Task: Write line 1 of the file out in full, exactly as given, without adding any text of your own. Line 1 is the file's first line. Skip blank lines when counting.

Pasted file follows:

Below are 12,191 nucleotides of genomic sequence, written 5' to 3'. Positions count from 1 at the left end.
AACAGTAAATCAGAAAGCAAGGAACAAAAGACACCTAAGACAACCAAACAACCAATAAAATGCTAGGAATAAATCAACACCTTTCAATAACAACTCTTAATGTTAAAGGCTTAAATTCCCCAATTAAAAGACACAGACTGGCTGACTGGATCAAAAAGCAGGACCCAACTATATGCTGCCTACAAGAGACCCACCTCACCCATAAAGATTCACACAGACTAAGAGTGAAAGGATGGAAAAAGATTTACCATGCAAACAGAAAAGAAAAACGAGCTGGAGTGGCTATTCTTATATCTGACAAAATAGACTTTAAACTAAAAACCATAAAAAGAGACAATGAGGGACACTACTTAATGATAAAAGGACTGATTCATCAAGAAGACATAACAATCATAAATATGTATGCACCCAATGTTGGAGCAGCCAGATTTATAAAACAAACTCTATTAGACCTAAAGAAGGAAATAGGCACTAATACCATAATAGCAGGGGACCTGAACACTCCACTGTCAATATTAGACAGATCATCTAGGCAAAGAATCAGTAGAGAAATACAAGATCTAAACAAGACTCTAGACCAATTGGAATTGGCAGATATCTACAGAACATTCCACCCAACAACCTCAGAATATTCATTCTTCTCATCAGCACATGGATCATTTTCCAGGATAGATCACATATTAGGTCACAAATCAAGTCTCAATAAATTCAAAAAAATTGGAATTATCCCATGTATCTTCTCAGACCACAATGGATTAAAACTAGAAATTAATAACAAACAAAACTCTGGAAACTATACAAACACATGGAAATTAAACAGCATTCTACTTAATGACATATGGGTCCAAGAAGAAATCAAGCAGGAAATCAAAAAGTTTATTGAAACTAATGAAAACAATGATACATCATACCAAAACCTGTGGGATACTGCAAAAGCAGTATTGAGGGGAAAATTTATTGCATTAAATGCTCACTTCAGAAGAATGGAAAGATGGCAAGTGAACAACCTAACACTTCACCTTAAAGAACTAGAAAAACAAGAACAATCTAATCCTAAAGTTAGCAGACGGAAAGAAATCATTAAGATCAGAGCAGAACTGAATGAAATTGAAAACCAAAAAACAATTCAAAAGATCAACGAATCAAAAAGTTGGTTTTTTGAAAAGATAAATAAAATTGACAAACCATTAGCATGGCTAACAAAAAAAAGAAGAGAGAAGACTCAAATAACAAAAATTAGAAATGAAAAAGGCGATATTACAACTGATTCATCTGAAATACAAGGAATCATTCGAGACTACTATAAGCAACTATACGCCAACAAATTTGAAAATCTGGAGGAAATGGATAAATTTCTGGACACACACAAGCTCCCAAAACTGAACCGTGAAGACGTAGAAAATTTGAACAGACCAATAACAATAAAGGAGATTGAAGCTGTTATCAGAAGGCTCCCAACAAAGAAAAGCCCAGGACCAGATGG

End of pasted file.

Below are 12,191 nucleotides of genomic sequence, written 5' to 3'. Positions count from 1 at the left end.